So that was a really useful analogy. And then people start to come up with their own questions that I hadn’t thought about. It really does play to the human curiosity of you see something that’s interesting and then you can’t help but ask what does this mean.
CHRISTIE TAYLOR: OK, one more time with this animation, Laura. I’m looking at it. It’s gorgeous. It’s beautiful. It’s otherworldly. There are hints of landscapes. It’s a shimmering, swirling experience. And I’m thinking, wow, this beauty lives in my own body in my DNA. Was that part of the goal of this project, to help people kind of experience the wonders of their own biology?
LAURA SPLAN: Yeah. So the animations were a really great opportunity to explore all those different layers and all the different complexity of our bodies, but also the beauty of that. And I really wanted to kind of create a relationship or a sensation of wonder around that. There can be a sensation of overwhelm that’s created when you start to think about the complexity of biology, but I’m kind more interested in evoking a sense of wonder.
And so yeah, I really wanted to have there be this aesthetic experience where there was just kind of an infinite space to inspect and investigate and be curious about. And so the nucleosome itself and the proteins and the DNA, they presented this kind of wonderfully symmetrical, almost celestial body that I was placing in this kind of cosmic space that I wanted to kind of play with the movement and the lighting and the camera angles in a way that created a sense of intimacy that was actually quite inviting and seductive rather than alienating.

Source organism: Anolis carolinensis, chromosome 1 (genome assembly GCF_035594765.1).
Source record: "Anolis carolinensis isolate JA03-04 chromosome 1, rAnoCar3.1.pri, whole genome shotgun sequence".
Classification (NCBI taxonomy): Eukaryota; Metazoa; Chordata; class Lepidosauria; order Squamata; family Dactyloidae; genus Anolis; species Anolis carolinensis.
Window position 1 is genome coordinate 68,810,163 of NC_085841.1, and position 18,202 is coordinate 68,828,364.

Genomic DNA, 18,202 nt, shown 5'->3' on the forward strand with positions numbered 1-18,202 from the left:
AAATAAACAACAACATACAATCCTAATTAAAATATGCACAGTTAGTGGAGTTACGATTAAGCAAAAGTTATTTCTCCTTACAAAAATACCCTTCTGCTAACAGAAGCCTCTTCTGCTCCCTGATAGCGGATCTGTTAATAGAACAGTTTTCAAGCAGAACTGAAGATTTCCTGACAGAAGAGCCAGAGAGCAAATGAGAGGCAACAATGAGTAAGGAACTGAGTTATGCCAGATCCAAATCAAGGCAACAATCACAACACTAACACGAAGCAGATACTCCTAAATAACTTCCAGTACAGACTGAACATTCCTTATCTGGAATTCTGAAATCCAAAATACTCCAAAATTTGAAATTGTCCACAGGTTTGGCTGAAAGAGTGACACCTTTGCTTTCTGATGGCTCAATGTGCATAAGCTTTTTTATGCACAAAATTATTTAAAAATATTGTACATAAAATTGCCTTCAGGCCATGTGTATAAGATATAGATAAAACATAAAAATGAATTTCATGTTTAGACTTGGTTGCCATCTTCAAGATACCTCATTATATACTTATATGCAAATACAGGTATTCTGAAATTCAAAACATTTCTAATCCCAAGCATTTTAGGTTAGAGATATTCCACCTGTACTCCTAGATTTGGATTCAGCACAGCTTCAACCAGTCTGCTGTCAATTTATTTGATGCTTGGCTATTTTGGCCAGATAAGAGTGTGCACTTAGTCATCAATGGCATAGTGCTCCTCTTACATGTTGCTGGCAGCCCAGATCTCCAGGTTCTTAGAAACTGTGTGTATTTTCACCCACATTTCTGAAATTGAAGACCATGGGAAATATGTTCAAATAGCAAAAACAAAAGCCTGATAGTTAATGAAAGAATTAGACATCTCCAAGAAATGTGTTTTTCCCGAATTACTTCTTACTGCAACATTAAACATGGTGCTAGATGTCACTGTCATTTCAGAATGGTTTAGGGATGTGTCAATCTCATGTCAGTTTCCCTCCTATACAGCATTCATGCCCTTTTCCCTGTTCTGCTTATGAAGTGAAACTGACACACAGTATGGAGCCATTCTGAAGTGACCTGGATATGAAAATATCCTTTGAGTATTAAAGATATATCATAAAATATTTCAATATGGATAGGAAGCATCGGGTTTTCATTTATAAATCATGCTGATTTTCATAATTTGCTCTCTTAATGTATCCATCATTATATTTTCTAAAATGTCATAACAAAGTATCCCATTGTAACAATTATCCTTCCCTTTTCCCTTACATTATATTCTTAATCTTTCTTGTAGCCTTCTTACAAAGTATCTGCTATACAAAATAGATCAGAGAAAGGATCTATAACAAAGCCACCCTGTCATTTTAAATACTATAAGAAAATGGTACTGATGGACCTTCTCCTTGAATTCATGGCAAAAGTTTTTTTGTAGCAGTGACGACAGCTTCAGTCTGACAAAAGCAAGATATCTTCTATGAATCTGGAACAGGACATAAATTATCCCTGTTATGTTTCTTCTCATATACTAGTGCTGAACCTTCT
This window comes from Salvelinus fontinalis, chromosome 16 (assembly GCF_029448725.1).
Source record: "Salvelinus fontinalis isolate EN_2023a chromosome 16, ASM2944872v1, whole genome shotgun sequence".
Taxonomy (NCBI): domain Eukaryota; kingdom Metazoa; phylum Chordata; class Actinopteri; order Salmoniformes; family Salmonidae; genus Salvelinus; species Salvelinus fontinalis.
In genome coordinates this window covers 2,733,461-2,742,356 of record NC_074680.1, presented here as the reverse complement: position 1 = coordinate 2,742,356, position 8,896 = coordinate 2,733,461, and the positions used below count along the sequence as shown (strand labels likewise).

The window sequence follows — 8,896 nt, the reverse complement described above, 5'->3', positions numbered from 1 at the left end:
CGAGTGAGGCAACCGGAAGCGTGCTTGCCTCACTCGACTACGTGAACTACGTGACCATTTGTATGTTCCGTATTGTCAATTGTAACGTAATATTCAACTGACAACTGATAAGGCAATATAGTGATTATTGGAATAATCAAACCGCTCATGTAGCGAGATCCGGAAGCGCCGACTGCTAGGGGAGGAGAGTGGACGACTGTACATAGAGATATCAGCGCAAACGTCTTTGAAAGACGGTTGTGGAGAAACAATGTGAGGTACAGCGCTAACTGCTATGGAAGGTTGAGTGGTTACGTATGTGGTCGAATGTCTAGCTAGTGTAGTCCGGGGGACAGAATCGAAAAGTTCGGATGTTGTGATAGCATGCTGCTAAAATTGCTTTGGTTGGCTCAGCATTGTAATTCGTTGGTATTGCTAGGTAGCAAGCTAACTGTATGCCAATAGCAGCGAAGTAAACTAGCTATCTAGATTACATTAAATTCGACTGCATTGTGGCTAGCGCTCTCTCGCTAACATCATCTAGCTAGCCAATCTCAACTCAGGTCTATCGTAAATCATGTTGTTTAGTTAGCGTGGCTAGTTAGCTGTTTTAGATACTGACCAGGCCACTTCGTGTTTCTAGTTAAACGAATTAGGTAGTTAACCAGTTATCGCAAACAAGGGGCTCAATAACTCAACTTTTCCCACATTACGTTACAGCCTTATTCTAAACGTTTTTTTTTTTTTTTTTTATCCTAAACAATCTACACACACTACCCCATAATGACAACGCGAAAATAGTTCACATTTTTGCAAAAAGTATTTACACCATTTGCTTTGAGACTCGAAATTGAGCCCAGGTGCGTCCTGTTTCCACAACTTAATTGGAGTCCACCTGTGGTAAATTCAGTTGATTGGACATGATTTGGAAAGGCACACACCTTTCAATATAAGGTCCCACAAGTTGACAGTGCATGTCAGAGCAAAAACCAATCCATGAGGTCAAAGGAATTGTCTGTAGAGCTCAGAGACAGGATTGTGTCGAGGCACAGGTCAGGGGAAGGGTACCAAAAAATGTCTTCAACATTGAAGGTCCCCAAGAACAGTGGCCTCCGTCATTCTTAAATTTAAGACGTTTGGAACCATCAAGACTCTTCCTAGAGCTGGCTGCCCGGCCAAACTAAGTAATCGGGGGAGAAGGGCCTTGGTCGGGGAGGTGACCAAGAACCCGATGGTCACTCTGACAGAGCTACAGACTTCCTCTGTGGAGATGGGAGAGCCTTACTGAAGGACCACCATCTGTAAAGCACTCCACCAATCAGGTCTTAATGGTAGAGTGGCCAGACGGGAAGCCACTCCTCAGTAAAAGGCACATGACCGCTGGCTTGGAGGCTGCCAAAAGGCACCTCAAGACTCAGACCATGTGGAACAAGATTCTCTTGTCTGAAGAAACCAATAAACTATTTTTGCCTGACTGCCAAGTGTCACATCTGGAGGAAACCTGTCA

CHRISTIE TAYLOR: Laura, Adam, thank you so much for your time today.
ADAM LAMSON: My pleasure.
LAURA SPLAN: Thank you for having us.
CHRISTIE TAYLOR: Dr. Adam Lamson is a fellow in biophysical modeling at the Flatiron Institute in New York, and Laura Splan is a Brooklyn based multimedia artist. I’m Christie Taylor.
IRA FLATOW: Thank you, Christie. And again, you can see some of the really incredible work from Laura and Adam on our website sciencefriday.com/stickyart. Sciencefriday.com/stickyart.
Nahima Ahmed is Science Friday’s Manager of Impact Strategy. She is a researcher who loves to cook curry, discuss identity, and helps the team understand how stories can shape audiences’ access to and interest in science.
Christie Taylor was a producer for Science Friday. Her days involved diligent research, too many phone calls for an introvert, and asking scientists if they have any audio of that narwhal heartbeat.
Ira Flatow is the host and executive producer of Science Friday. His green thumb has revived many an office plant at death’s door.